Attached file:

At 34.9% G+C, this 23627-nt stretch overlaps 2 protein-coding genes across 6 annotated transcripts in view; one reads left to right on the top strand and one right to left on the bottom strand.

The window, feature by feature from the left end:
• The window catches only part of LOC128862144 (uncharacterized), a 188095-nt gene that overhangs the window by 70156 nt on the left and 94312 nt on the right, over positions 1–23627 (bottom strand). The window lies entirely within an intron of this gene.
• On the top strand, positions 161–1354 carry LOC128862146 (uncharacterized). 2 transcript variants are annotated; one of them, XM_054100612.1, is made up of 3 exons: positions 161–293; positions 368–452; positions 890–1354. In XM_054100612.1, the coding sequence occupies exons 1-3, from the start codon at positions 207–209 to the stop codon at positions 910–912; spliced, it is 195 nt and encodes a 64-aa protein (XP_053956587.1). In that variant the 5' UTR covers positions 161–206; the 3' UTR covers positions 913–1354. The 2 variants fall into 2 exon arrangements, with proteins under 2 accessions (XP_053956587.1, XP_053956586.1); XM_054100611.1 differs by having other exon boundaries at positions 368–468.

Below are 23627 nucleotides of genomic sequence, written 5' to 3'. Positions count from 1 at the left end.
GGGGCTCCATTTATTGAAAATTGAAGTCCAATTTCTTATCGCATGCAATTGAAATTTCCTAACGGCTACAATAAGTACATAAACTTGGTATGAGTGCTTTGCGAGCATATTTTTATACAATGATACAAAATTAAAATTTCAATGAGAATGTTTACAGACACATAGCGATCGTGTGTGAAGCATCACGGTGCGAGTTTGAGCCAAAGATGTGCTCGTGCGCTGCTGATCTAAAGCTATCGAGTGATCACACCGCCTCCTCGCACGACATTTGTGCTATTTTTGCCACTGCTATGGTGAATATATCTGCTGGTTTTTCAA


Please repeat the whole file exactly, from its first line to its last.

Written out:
At 34.9% G+C, this 23627-nt stretch overlaps 2 protein-coding genes across 6 annotated transcripts in view; one reads left to right on the top strand and one right to left on the bottom strand.

The window, feature by feature from the left end:
• The window catches only part of LOC128862144 (uncharacterized), a 188095-nt gene that overhangs the window by 70156 nt on the left and 94312 nt on the right, over positions 1–23627 (bottom strand). The window lies entirely within an intron of this gene.
• On the top strand, positions 161–1354 carry LOC128862146 (uncharacterized). 2 transcript variants are annotated; one of them, XM_054100612.1, is made up of 3 exons: positions 161–293; positions 368–452; positions 890–1354. In XM_054100612.1, the coding sequence occupies exons 1-3, from the start codon at positions 207–209 to the stop codon at positions 910–912; spliced, it is 195 nt and encodes a 64-aa protein (XP_053956587.1). In that variant the 5' UTR covers positions 161–206; the 3' UTR covers positions 913–1354. The 2 variants fall into 2 exon arrangements, with proteins under 2 accessions (XP_053956587.1, XP_053956586.1); XM_054100611.1 differs by having other exon boundaries at positions 368–468.

Below are 23627 nucleotides of genomic sequence, written 5' to 3'. Positions count from 1 at the left end.
GGGGCTCCATTTATTGAAAATTGAAGTCCAATTTCTTATCGCATGCAATTGAAATTTCCTAACGGCTACAATAAGTACATAAACTTGGTATGAGTGCTTTGCGAGCATATTTTTATACAATGATACAAAATTAAAATTTCAATGAGAATGTTTACAGACACATAGCGATCGTGTGTGAAGCATCACGGTGCGAGTTTGAGCCAAAGATGTGCTCGTGCGCTGCTGATCTAAAGCTATCGAGTGATCACACCGCCTCCTCGCACGACATTTGTGCTATTTTTGCCACTGCTATGGTGAATATATCTGCTGGTTTTTCAA